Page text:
Entertainment Weekly

Stay Connected

Subscribe

Advertise With Us

Learn More

Skip to content

Article

The Ring

Posted on

Naomi Watts, The Ring
THE RING: Merrick Morton

The Ring

type:
Movie
Current Status:
In Season
mpaa:
PG-13
runtime:
115 minutes
Wide Release Date:
10/18/02
performer:
Naomi Watts, Daveigh Chase, Brian Cox, David Dorfman, Martin Henderson, Amber Tamblyn
director:
Gore Verbinski
author:
Ehren Kruger
genre:
Mystery and Thriller

We gave it a B

Few supernatural films have proven to be as unwittingly grounded in reality as The Ring. Released back when SARS was a particularly crappy Scrabble attempt and ”bird flu” something that Heckle gave to Jeckle, The Ring has aged into a rare kind of thriller, one with frights that not only hold up three years later, but are heightened, thanks to subsequent real-life events. With its virus-like villain (a mysterious tape that’s passed from one victim to the next) and the slow-build physical deterioration it causes (nosebleeds, hallucinations), Gore Verbinski’s box office hit now seems culturally clairvoyant in our disease-distressed times.

Alas, for a movie that made the best use of cathode-ray chaos since Poltergeist, the first digital edition of The Ring was bare-bones dull, with a half-hearted collection of bonus features that barely filled out 15 minutes, let alone seven days. While this reissue’s extras are mostly typical filler material, they do include the shockingly good stopgap short film Rings.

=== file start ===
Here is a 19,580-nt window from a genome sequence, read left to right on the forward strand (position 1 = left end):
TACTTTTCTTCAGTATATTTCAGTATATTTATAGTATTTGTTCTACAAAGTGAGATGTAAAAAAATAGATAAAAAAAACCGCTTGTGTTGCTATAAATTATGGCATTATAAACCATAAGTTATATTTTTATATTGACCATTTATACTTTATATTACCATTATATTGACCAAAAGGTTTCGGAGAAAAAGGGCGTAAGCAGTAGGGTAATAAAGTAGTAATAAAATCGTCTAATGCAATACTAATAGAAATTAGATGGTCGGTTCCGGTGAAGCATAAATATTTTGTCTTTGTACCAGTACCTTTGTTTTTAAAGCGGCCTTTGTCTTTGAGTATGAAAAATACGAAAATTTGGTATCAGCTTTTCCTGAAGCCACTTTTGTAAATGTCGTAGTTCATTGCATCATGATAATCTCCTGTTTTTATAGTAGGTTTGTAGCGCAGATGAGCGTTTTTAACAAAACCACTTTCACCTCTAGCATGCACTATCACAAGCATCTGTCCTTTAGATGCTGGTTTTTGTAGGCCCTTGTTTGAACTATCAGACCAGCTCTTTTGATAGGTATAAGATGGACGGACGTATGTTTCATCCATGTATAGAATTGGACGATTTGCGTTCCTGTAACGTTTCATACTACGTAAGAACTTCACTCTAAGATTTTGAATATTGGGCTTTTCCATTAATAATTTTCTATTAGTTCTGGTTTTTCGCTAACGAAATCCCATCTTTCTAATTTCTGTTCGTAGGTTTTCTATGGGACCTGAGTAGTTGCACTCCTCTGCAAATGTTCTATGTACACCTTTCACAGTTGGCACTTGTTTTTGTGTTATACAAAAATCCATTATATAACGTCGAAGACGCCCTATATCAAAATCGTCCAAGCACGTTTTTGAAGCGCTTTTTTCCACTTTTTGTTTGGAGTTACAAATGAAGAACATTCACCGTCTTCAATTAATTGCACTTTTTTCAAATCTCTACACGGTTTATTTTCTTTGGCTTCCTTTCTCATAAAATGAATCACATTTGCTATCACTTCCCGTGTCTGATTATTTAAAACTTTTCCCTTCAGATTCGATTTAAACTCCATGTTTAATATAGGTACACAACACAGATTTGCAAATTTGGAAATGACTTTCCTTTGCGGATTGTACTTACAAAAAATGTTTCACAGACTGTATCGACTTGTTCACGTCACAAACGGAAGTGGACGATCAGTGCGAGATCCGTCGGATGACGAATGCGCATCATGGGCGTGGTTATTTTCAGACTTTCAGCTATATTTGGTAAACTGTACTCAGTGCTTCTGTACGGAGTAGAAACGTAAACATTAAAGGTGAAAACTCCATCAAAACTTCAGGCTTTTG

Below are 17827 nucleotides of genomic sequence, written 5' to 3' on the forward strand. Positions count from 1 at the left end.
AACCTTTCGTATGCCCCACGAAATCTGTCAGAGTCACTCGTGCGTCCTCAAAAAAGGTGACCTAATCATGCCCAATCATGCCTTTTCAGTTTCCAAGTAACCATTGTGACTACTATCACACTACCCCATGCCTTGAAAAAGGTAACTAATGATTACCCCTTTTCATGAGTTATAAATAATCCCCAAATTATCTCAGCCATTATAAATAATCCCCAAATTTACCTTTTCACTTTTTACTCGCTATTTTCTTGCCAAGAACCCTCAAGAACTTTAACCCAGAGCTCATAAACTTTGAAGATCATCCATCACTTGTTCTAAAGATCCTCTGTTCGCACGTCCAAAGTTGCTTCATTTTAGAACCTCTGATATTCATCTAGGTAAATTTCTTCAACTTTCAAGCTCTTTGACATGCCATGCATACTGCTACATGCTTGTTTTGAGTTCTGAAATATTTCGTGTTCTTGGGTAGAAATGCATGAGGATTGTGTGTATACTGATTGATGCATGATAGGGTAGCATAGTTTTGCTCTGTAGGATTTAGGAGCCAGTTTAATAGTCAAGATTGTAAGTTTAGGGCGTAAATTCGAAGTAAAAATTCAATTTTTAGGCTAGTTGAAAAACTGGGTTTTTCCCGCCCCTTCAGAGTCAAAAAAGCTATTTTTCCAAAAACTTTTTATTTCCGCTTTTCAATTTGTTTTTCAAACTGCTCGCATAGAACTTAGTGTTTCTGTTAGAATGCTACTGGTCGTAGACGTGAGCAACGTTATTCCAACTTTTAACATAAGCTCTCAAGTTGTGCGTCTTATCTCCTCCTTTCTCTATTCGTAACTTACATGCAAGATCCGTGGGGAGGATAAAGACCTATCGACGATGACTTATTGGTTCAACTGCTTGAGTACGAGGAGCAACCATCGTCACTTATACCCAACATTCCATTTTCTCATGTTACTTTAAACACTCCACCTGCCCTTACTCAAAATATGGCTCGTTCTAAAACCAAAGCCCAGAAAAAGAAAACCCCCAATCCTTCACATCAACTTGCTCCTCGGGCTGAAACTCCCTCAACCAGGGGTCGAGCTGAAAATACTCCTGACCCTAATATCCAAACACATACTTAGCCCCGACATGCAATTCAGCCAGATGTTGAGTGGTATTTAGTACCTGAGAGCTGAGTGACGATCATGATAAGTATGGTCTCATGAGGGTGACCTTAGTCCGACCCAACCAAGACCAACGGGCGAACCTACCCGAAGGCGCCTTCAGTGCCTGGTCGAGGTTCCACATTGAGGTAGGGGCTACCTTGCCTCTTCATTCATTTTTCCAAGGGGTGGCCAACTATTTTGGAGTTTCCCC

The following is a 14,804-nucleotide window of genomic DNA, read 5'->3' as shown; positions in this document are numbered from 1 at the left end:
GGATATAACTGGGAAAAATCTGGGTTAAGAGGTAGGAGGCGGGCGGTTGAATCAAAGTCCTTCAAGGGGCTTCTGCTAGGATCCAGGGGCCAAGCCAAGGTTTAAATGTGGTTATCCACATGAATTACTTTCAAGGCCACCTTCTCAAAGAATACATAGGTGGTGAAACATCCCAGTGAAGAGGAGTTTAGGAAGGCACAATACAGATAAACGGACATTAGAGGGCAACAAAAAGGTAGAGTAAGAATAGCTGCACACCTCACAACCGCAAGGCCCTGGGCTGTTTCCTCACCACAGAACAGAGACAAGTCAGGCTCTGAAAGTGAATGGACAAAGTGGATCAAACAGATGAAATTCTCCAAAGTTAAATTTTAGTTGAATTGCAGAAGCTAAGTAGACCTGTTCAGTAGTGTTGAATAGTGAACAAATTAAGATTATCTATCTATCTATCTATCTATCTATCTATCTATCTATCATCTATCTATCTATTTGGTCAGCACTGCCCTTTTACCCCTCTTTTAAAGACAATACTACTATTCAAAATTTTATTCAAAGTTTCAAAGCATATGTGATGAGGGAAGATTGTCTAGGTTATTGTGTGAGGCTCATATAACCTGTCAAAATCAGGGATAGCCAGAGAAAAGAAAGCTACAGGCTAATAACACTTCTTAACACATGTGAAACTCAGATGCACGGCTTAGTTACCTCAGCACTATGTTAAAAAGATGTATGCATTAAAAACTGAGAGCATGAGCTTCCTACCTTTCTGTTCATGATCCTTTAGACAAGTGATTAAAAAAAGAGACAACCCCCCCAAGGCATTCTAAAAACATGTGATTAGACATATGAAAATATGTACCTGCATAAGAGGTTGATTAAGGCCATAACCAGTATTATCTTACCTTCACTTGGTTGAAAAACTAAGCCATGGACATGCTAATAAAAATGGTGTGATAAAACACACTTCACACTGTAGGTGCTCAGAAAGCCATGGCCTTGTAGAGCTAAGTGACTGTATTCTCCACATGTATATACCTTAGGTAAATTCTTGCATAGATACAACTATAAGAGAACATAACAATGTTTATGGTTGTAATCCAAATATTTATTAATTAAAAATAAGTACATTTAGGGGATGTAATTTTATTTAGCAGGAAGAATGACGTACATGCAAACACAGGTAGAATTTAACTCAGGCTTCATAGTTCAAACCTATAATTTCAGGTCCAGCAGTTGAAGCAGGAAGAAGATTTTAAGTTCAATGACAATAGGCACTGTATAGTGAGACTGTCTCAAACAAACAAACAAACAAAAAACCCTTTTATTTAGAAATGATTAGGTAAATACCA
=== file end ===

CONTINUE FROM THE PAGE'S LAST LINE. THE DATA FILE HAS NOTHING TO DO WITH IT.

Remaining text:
Co-written by Ehren Kruger (scribe of The Ring and this month’s Ring Two) and directed by Darkness Falls‘ Jonathan Liebesman, Rings is one of the first DVD-era marketing gimmicks to succeed as a work of art, bridging the two films nicely without interfering. Under 20 minutes long, it sets the Ring tape loose in a cliquey high school, one of the few environments where peer pressure can believably function as a murder motive. As scares go, it’s not as gasp-worthy as its feature-length forebear, but it does a better job of explaining how something so dreadful — a quick, known death — could become so desirable.